But the resident who wanders has done things like peep in people’s windows, including mine (which did scare the crap out of me early one morning).  That of course is not so much fun and well there are laws about what amounts to trespassing and being a peeping Tom.  But we haven’t as of yet called the local police about that, we just tell the company when he is out because he is developmentally disadvantaged.  We figure this resident probably misses having an actual family, only he’s not ours to care for. This poor person also occasionally has anger issues. That also isn’t ideal because we have kids and we worry about the acting out occurring when the kids are out playing because they are children and not equipped to handle things like that. And again, this person is not our responsibility.

My friends who have these group homes from similar companies experience varying degrees of issues from these homes as well.  Some have even told me of their concerns.  Some have had houses where the police have been called a great deal at different times or problems with an overabundance of people parking on lawns like it is a mall parking lot.   I have never seen the local police at our neighborhood group home, although once a few months ago I did see a county sheriff car stop by.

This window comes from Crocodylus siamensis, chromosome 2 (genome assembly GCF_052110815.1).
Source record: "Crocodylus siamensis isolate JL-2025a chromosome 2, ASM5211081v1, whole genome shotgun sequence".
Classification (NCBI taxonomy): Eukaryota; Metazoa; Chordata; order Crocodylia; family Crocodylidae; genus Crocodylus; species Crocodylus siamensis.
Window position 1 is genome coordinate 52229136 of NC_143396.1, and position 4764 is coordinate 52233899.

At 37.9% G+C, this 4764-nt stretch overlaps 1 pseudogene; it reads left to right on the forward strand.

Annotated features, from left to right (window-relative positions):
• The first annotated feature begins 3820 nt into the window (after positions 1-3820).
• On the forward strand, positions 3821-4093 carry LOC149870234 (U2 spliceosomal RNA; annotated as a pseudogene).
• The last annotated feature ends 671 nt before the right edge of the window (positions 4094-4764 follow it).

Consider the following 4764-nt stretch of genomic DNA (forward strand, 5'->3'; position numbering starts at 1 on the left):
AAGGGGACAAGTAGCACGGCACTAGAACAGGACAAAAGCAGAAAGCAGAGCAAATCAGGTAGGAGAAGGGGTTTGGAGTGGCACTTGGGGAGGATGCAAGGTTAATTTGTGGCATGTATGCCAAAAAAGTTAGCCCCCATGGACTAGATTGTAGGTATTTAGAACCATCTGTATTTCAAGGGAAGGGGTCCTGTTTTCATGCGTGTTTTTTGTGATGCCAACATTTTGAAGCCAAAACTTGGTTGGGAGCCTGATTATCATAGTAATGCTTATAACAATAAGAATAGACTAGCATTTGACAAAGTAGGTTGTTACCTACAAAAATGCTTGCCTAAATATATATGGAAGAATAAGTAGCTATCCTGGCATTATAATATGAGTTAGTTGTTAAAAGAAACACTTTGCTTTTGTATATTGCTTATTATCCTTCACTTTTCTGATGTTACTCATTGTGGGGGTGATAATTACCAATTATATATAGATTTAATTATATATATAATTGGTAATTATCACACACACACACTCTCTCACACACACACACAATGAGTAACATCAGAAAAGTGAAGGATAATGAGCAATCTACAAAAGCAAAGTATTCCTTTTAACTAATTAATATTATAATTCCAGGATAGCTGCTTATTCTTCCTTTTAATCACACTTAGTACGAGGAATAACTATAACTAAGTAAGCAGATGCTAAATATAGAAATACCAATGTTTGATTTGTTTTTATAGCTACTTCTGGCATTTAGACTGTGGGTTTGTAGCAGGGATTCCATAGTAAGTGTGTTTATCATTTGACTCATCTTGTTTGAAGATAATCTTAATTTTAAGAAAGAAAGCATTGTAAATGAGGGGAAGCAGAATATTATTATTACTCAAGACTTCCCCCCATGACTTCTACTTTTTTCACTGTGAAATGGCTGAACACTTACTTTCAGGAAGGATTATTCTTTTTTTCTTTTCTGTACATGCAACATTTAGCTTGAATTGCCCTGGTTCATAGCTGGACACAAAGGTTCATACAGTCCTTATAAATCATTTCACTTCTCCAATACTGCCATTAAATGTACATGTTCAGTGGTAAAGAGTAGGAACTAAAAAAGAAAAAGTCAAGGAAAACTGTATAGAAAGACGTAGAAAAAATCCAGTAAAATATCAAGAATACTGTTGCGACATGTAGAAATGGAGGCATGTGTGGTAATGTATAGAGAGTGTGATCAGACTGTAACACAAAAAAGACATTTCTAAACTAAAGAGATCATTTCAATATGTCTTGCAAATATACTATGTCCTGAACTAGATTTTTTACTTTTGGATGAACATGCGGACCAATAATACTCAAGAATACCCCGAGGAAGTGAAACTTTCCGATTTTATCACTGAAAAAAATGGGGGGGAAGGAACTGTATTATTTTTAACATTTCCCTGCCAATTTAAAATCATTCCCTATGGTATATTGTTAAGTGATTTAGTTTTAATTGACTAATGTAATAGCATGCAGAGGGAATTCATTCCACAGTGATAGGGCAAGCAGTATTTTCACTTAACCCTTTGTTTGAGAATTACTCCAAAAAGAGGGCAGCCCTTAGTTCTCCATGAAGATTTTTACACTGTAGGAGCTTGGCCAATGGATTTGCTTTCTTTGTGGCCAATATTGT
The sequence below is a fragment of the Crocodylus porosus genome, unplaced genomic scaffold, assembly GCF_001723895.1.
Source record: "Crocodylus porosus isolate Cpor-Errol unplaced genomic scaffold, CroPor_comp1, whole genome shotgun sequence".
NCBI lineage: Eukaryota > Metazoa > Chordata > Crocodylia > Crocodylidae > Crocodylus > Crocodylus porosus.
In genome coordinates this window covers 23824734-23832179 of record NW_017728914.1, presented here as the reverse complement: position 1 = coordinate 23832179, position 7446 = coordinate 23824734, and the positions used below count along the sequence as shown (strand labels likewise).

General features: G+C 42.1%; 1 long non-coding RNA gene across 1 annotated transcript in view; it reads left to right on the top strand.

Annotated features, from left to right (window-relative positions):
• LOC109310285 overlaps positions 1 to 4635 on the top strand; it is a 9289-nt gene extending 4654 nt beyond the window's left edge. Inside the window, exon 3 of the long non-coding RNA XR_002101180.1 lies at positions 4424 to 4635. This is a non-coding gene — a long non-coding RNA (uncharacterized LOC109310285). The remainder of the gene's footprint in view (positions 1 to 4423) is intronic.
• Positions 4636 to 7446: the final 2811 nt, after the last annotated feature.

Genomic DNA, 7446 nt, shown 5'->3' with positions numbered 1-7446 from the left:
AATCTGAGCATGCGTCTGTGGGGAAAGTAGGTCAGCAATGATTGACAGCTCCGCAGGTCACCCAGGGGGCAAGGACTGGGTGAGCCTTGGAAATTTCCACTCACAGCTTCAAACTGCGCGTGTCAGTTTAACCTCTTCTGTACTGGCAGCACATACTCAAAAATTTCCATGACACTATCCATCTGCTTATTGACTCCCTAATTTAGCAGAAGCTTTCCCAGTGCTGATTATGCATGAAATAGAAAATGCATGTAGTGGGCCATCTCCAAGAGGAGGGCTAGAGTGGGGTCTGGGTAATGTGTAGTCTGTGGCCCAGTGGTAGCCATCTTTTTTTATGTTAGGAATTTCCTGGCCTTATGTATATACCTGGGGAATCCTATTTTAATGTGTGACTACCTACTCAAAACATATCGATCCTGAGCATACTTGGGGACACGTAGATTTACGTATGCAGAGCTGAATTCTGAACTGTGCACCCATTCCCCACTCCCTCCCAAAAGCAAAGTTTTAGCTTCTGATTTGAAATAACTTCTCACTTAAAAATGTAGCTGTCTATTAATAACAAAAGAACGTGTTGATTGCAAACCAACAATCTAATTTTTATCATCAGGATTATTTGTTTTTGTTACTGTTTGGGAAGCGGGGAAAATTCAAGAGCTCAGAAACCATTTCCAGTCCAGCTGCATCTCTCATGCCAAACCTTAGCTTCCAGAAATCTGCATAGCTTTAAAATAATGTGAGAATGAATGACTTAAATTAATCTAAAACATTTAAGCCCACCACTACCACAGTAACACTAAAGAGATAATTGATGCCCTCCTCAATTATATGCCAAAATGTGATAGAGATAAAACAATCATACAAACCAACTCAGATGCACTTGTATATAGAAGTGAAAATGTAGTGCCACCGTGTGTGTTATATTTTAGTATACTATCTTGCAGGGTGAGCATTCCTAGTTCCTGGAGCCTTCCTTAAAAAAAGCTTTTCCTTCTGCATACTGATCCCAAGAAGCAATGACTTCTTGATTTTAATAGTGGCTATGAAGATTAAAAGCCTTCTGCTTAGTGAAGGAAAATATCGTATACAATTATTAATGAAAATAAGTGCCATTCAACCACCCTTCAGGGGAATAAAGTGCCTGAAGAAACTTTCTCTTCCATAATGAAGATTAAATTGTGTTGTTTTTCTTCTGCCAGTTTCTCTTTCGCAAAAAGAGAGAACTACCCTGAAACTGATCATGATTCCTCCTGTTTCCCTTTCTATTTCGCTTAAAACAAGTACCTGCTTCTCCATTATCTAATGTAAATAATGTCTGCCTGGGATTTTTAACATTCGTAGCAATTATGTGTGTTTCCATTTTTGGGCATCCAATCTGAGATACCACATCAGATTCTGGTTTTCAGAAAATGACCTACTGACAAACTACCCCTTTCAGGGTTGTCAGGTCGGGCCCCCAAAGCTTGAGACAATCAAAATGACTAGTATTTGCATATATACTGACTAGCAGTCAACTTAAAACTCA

We are very lucky all things considered in our neighborhood.  I have seen homes like this end up on the news either because of living conditions or missing residents. But still we wonder what our rights are? Do we have the right to ask how many people live there and how many people by code are allowed to live in any kind of a group home? Should we be calling the police when residents wander alone nstead of the company’s local office?  And do we have the right to be concerned about upkeep of the property and worry when their septic smells?